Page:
I’ve always had a hunch that the sun shines more in Brighton and so it made me smile a few weeks back when the Independent newspaper got in touch to say that they have crunched 30 years of meteorological data and can confirm that Brighton is the sunniest city in the UK. It’s good for the soul and also good for our many businesses still battling from the effects of the pandemic and the cost of living crisis. May our days be filled with sunshine this summer (and a general election too please).

I love our city all year round but there is something special about Brighton and Hove when we get those first few weekend days of real summer. Sunny Saturday mornings in Brighton feel full of hope and adventure. Last weekend was no different. Beaches filling up, Brighton Festival getting into full swing and a first time for something that feels very Brighton: a tree festival.

In the last week I’ve seen the best and the worst of our city. On the latter, we’re desperate to alleviate the housing crisis afflicting so many families in Brighton. In my ward and across the city we have more and more households presenting as homeless or badly overcrowded. Families of seven or eight living in two-bedroom houses. And more people being issued with Section 21 evictions and left with precious few options. Earlier this month, myself, our new chief executive Jess Gibbons and our soon-to-be cabinet member for housing and new homes Gill Williams visited some of our temporary and emergency accommodation. Meant for short term stays we now have families living here for years, children growing up in temporary accommodation. And this week it’s been revealed that nationally, the number of children in temporary accommodation has doubled in the past ten years. Another Tory failure, leaving people insecure and undermining the wellbeing of thousands.

In Brighton and Hove, since we took office, almost exactly a year ago over 2,500 households have presented as homeless. The situation is so dire that we have increasingly placed families outside of the city, unable to find bed spaces in Brighton. I know from speaking to those most affected how hard it is to be placed out of area. Schooling interrupted, support networks fractured, jobs made undo-able due to increased travelling time. We can’t go on like this. Which is why we have instructed officers to bring down the number of families placed out of area – including looking at innovative ways to spot-purchase and better working with neighbouring authorities such as Worthing and Eastbourne to ensure we are pulling together to keep residents living in the place they call home.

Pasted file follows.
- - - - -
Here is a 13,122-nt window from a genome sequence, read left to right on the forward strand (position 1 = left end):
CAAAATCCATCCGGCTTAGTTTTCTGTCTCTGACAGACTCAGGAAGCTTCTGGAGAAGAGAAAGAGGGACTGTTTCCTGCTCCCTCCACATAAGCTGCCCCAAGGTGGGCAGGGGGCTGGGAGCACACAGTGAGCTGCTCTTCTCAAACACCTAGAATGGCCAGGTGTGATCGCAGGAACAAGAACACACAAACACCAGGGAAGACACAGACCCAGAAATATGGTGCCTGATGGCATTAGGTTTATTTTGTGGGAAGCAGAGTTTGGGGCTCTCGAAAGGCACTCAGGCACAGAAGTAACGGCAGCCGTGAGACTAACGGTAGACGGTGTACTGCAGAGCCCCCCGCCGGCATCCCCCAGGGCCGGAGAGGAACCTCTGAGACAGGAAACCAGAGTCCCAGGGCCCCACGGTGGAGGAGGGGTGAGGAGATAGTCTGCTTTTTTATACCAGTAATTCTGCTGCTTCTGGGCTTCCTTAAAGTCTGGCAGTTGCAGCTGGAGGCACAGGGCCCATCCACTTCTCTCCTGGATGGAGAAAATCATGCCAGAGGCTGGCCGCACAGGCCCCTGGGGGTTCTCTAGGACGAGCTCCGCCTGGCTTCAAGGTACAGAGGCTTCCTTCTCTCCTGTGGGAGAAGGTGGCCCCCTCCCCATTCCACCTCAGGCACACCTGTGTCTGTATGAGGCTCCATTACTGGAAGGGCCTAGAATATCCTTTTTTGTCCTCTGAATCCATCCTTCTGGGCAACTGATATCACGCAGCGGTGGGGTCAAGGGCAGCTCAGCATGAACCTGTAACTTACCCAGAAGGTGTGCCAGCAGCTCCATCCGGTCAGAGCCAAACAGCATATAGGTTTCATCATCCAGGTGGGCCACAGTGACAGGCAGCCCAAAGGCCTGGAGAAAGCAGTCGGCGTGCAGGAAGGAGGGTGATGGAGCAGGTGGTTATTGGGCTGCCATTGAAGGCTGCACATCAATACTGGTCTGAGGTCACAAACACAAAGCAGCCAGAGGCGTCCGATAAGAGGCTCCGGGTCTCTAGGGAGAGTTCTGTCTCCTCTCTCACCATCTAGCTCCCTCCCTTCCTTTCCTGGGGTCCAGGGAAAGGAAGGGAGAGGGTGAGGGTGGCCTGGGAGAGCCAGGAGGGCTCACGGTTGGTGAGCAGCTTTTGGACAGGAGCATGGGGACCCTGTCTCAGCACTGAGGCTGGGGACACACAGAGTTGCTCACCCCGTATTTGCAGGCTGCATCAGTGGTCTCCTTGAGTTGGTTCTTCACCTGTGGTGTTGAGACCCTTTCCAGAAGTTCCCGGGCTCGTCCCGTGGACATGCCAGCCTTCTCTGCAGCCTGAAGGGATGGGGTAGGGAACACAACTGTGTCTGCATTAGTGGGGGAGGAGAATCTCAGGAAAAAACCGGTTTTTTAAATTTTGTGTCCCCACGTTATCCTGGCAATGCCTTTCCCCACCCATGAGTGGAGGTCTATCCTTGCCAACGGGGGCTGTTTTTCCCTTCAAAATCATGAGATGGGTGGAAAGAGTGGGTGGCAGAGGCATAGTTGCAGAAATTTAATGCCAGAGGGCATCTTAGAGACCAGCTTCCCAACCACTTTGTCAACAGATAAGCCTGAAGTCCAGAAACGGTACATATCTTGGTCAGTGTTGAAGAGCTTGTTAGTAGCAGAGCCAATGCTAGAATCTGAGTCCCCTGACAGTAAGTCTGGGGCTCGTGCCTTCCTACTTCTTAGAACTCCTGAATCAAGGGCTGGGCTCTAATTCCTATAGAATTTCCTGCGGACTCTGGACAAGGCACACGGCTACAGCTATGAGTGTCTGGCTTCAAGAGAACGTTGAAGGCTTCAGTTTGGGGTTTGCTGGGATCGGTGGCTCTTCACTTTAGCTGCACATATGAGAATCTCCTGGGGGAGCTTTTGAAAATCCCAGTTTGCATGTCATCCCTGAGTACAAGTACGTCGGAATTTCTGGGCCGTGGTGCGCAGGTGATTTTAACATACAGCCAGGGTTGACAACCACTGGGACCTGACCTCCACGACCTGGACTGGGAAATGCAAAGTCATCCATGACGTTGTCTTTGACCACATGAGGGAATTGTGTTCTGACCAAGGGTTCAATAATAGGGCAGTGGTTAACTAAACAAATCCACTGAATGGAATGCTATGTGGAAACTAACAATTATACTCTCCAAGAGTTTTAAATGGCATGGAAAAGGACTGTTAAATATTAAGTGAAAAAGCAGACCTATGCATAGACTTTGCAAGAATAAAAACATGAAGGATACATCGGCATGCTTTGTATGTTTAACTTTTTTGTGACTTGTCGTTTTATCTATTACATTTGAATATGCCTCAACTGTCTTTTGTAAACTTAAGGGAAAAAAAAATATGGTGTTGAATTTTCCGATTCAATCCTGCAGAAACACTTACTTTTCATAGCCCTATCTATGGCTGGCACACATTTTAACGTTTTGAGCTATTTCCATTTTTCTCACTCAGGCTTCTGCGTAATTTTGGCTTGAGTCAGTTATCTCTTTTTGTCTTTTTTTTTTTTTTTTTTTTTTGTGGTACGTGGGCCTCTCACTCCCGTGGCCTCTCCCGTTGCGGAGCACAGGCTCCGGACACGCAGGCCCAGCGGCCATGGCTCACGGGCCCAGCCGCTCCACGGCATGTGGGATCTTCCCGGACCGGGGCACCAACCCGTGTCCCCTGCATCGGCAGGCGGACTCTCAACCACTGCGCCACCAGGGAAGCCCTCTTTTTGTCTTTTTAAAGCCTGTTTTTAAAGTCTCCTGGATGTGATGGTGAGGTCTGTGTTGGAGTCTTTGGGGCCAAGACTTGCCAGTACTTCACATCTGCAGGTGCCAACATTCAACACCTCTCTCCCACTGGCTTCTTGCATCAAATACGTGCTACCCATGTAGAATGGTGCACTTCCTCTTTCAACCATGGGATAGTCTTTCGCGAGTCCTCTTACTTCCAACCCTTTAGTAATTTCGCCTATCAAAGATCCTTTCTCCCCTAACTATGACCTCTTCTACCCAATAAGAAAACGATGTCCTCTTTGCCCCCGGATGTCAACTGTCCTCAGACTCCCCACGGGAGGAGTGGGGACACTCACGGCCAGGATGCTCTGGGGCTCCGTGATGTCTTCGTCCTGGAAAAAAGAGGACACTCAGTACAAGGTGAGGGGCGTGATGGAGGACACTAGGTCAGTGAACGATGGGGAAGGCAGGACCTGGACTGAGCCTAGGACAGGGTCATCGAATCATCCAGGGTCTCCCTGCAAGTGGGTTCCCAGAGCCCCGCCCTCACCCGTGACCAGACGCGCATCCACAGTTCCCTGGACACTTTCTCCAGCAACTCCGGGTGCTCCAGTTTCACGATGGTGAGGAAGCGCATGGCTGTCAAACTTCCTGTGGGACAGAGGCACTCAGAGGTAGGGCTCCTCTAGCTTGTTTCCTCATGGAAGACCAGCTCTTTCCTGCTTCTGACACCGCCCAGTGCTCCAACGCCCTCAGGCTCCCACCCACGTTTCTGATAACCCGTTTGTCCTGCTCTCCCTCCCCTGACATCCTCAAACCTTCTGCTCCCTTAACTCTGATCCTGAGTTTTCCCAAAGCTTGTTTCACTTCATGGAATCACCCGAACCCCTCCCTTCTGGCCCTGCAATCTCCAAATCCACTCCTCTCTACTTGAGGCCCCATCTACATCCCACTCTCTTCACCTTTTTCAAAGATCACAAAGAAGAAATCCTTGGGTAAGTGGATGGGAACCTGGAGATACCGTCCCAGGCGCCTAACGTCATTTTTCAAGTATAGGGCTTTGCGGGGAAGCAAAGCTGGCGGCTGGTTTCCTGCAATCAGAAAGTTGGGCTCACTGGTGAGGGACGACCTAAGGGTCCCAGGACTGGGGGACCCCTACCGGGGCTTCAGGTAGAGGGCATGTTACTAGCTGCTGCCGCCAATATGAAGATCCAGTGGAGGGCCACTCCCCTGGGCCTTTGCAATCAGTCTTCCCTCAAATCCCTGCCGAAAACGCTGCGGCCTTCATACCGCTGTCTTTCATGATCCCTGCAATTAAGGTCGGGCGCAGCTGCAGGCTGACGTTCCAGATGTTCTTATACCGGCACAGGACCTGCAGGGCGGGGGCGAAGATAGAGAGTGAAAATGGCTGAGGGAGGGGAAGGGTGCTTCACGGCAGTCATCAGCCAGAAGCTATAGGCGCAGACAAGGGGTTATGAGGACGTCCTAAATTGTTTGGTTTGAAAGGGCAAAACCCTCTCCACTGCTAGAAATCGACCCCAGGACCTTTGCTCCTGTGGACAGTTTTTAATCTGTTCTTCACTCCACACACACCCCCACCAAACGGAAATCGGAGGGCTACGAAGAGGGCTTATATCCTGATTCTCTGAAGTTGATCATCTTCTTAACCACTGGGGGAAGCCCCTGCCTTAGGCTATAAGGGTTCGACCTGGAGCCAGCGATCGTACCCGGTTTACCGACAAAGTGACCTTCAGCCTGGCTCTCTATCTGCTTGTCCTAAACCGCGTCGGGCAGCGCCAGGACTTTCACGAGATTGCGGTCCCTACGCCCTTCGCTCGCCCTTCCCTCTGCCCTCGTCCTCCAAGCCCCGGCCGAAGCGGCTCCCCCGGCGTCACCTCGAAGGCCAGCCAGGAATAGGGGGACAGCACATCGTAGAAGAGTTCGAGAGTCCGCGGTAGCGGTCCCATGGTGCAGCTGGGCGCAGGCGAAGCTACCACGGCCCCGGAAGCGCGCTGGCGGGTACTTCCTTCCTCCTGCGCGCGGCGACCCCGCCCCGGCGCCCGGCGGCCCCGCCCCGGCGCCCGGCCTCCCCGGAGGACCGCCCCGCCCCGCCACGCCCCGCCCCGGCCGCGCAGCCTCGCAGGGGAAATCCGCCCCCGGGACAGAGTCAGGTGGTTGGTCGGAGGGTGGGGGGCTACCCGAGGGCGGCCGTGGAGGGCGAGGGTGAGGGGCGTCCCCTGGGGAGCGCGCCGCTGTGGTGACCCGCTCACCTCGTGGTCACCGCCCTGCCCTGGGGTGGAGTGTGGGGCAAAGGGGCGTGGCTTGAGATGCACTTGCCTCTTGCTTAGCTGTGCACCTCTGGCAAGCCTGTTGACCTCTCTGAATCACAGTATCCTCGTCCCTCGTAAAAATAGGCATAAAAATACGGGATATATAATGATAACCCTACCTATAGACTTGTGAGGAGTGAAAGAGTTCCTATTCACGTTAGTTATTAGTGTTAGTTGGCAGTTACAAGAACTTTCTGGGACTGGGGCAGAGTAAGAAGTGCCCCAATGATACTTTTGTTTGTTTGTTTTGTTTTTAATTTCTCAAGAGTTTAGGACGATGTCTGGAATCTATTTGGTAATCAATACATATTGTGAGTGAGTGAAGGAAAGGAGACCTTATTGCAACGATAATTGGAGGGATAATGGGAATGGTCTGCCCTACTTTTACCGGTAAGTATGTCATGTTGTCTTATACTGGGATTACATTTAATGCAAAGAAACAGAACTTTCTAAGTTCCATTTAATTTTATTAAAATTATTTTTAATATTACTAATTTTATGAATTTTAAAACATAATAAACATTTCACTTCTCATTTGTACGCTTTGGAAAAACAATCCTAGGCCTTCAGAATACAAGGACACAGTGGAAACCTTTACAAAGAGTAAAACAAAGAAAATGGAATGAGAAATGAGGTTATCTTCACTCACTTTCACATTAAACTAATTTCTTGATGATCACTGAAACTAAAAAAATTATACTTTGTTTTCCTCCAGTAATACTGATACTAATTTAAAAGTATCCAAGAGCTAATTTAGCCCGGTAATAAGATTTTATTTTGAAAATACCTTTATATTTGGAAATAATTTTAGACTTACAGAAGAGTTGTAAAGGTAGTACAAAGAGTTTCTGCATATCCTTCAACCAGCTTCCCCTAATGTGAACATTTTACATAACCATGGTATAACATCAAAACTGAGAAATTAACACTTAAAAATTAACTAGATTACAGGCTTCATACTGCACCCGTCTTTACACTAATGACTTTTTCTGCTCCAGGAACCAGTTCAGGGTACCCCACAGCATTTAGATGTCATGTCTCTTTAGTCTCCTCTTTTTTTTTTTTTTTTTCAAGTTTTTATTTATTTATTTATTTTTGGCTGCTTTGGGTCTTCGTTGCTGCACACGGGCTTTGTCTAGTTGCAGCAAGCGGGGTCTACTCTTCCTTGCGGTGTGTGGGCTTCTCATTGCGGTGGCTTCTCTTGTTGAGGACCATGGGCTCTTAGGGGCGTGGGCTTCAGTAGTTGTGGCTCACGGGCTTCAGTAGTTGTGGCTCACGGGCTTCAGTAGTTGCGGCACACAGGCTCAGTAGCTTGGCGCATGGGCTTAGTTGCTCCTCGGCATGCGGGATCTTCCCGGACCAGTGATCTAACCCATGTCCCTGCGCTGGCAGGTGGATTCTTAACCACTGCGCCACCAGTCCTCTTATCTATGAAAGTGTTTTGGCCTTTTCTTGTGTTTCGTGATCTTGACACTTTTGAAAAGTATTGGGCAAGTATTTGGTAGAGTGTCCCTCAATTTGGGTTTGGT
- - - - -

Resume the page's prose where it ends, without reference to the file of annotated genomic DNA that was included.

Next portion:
We are looking at all options – including currently reviewing our housing allocations policy to try to reduce overcrowding and we are consulting on a new housing strategy too. If you’re affected please do consider responding to these consultations so we can hear your views.

My last week has also been filled with lots of inspiration and progress. I had a guided tour around the Hippodrome restoration by the Lambor family. I’d never stepped foot inside the Hippodrome before and it felt like discovering a precious jewel. The painted ceiling is breathtaking and I cannot wait for it to be reopened, taking its rightful place as a community cultural asset and making music memories for future generations.

I met Dawn Whittaker, our East Sussex Fire and Rescue chief executive, who has been doing some amazing work championing neurodiversity and nurturing youngsters. We discussed the possibility of a Brighton fire cadet service, something we’d dearly love to support if we can find some seed funding.

Last Friday I was honoured as a guest at the East Sussex Women of the Year lunch – a gathering of 250 women in Brighton, Hove and East Sussex, making a difference in their communities. It was a powerful feeling – seeing so many women gathered together in a way that is all too often reserved predominantly for men.

And in the evening on to the mayor’s end of year reception at the Metropole. Our mayor Jackie O’Quinn has been a wonderful and highly visible first citizen. She has left her mark championing women, young people and our Armed Forces and I know she will bring that drive to her work as chairwoman of our new overview and scrutiny committee for people when she moves into that role later this week.

Me and my husband ended the week seeing Kae Tempest at the Dome. I won’t try and summarise this electric person and performance in one sentence but if you ever get the chance to see Kae do, an original and a force of nature.

Bella Sankey is the Labour leader of Brighton and Hove City Council